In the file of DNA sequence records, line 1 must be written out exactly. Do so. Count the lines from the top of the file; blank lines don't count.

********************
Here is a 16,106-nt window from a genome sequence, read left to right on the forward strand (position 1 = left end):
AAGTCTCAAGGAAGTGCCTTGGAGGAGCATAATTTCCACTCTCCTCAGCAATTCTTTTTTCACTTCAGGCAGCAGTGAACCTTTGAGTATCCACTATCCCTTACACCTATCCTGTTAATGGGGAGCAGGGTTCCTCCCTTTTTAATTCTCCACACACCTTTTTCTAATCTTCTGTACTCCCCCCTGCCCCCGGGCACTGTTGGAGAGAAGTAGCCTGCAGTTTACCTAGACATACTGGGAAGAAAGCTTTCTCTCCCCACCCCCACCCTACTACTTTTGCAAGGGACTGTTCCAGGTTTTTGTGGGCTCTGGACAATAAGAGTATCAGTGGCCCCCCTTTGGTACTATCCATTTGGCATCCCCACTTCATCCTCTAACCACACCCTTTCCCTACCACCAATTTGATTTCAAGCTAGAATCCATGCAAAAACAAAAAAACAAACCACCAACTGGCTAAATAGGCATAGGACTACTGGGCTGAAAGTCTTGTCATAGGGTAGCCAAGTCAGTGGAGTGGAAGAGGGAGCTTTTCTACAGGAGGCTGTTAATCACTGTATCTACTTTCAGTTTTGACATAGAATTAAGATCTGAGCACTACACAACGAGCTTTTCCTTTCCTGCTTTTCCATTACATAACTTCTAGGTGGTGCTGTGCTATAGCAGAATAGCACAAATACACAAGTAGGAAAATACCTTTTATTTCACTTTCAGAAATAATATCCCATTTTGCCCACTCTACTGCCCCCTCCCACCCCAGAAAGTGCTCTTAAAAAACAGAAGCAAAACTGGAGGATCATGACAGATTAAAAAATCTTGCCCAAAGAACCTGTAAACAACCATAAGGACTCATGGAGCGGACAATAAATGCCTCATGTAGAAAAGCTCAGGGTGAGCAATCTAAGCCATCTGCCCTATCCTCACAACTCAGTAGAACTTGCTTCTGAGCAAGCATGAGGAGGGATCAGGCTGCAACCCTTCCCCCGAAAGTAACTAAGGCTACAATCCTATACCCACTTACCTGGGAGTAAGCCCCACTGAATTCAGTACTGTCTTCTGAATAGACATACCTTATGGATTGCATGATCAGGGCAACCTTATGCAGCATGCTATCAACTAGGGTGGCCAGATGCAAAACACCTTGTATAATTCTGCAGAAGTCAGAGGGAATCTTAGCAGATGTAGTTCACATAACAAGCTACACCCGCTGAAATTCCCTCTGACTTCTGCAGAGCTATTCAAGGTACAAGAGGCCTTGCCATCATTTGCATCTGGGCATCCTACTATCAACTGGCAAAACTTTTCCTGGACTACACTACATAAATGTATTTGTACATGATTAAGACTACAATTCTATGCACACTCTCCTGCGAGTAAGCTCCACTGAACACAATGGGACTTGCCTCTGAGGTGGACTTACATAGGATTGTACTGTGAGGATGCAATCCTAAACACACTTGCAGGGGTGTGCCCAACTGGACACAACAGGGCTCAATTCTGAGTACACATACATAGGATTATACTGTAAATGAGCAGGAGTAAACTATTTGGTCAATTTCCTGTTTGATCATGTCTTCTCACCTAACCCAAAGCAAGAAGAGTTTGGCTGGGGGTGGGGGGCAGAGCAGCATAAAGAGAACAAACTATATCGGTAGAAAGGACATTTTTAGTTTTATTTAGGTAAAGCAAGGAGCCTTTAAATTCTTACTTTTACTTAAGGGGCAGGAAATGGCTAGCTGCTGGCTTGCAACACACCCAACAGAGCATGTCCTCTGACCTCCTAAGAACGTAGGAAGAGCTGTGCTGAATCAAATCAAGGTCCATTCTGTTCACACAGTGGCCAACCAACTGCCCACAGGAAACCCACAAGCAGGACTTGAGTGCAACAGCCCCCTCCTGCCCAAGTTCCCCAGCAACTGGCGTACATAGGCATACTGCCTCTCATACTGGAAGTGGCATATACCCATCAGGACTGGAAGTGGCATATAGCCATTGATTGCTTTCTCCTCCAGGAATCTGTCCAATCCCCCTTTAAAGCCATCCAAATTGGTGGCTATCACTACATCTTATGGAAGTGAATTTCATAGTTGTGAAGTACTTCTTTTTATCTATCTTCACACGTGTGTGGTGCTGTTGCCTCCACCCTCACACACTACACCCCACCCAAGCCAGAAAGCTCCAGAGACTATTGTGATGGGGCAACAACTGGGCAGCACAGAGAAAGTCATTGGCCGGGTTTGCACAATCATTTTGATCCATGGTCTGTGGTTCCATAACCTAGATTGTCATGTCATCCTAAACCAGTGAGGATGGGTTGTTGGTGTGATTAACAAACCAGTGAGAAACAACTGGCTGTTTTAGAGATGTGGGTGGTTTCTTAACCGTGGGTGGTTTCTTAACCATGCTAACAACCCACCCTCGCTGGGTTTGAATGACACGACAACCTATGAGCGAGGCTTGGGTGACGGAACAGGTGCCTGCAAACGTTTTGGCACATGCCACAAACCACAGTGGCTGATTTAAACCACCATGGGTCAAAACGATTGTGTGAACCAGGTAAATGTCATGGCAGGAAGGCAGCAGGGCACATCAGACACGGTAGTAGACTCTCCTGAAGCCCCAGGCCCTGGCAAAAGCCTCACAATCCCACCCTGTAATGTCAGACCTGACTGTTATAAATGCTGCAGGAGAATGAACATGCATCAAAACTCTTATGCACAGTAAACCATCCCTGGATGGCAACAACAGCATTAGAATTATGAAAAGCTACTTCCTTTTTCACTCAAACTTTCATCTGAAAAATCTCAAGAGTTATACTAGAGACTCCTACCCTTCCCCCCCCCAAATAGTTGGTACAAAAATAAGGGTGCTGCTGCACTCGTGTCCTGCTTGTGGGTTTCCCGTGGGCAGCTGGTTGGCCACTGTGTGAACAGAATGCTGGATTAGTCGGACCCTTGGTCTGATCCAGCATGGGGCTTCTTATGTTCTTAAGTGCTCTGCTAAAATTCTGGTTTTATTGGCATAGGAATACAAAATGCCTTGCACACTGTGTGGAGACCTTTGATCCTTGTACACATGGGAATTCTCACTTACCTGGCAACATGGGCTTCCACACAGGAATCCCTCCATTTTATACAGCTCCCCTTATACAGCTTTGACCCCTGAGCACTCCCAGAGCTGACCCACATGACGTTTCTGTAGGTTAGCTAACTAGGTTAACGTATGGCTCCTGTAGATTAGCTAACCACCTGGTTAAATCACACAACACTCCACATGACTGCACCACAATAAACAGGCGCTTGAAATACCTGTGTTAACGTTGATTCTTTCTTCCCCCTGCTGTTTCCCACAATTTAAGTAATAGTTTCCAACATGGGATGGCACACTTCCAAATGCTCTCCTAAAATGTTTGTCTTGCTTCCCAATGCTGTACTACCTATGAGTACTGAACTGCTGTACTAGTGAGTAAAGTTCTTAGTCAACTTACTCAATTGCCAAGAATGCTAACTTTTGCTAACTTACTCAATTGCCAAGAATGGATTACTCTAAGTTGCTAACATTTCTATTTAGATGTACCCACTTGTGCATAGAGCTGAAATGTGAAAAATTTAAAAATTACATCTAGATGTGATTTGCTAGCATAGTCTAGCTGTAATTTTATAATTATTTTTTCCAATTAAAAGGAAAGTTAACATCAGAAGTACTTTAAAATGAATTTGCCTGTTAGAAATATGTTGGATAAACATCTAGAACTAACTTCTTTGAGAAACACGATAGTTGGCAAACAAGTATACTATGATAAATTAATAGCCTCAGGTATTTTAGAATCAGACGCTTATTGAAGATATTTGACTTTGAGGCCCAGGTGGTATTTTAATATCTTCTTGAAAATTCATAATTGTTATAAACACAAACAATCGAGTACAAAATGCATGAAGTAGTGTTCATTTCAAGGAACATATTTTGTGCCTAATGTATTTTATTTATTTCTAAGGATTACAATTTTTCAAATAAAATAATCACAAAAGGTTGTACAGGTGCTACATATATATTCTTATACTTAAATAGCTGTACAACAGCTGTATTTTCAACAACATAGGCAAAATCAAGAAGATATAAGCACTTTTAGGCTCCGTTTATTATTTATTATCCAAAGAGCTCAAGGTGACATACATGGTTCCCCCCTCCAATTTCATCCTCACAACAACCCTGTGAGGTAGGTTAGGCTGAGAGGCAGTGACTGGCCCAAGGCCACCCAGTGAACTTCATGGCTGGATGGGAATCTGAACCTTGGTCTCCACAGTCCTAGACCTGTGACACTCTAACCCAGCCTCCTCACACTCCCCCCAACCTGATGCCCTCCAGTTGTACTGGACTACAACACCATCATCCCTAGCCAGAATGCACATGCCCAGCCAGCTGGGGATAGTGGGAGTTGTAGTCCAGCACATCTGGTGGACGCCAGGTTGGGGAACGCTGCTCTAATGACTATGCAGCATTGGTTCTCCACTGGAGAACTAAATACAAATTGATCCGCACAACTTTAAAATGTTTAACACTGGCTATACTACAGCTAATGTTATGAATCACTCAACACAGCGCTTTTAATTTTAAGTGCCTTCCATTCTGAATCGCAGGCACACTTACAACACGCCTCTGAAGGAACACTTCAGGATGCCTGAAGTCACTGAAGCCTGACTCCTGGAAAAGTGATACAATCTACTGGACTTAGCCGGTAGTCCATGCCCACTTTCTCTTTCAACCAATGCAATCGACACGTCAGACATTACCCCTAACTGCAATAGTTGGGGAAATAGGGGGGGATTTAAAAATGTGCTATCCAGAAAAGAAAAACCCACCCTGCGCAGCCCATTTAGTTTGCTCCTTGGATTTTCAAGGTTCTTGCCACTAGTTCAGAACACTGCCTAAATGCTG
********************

Here is a 16,106-nt window from a genome sequence, read left to right on the forward strand (position 1 = left end):